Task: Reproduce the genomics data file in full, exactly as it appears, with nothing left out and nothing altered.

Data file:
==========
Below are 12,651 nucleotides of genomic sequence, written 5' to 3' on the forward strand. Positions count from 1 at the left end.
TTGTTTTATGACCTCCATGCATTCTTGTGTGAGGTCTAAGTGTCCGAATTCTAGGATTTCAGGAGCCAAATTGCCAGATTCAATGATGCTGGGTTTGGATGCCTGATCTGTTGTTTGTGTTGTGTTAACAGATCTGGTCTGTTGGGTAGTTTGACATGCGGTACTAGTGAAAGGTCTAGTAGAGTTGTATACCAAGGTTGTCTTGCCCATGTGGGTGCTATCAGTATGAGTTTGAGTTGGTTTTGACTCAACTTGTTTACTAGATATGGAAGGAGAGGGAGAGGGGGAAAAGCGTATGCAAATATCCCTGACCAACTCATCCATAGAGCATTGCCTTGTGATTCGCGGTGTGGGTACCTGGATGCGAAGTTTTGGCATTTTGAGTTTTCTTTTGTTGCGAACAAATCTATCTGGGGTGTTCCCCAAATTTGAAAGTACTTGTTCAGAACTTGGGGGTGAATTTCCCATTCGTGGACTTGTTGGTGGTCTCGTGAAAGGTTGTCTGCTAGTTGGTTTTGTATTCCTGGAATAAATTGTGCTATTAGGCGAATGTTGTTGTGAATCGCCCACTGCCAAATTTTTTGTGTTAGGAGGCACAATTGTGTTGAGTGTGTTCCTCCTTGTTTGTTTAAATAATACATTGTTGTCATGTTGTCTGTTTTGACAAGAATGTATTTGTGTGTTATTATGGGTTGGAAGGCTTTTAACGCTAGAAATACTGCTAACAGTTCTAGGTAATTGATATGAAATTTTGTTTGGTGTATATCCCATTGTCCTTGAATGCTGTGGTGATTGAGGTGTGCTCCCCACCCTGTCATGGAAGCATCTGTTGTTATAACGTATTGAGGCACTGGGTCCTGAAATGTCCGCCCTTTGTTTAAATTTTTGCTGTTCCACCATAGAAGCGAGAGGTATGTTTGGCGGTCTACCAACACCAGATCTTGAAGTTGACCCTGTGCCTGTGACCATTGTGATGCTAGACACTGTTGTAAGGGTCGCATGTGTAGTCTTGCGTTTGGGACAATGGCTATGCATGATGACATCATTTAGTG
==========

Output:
Below are 12,651 nucleotides of genomic sequence, written 5' to 3' on the forward strand. Positions count from 1 at the left end.
TTGTTTTATGACCTCCATGCATTCTTGTGTGAGGTCTAAGTGTCCGAATTCTAGGATTTCAGGAGCCAAATTGCCAGATTCAATGATGCTGGGTTTGGATGCCTGATCTGTTGTTTGTGTTGTGTTAACAGATCTGGTCTGTTGGGTAGTTTGACATGCGGTACTAGTGAAAGGTCTAGTAGAGTTGTATACCAAGGTTGTCTTGCCCATGTGGGTGCTATCAGTATGAGTTTGAGTTGGTTTTGACTCAACTTGTTTACTAGATATGGAAGGAGAGGGAGAGGGGGAAAAGCGTATGCAAATATCCCTGACCAACTCATCCATAGAGCATTGCCTTGTGATTCGCGGTGTGGGTACCTGGATGCGAAGTTTTGGCATTTTGAGTTTTCTTTTGTTGCGAACAAATCTATCTGGGGTGTTCCCCAAATTTGAAAGTACTTGTTCAGAACTTGGGGGTGAATTTCCCATTCGTGGACTTGTTGGTGGTCTCGTGAAAGGTTGTCTGCTAGTTGGTTTTGTATTCCTGGAATAAATTGTGCTATTAGGCGAATGTTGTTGTGAATCGCCCACTGCCAAATTTTTTGTGTTAGGAGGCACAATTGTGTTGAGTGTGTTCCTCCTTGTTTGTTTAAATAATACATTGTTGTCATGTTGTCTGTTTTGACAAGAATGTATTTGTGTGTTATTATGGGTTGGAAGGCTTTTAACGCTAGAAATACTGCTAACAGTTCTAGGTAATTGATATGAAATTTTGTTTGGTGTATATCCCATTGTCCTTGAATGCTGTGGTGATTGAGGTGTGCTCCCCACCCTGTCATGGAAGCATCTGTTGTTATAACGTATTGAGGCACTGGGTCCTGAAATGTCCGCCCTTTGTTTAAATTTTTGCTGTTCCACCATAGAAGCGAGAGGTATGTTTGGCGGTCTACCAACACCAGATCTTGAAGTTGACCCTGTGCCTGTGACCATTGTGATGCTAGACACTGTTGTAAGGGTCGCATGTGTAGTCTTGCGTTTGGGACAATGGCTATGCATGATGACATCATTTAGTG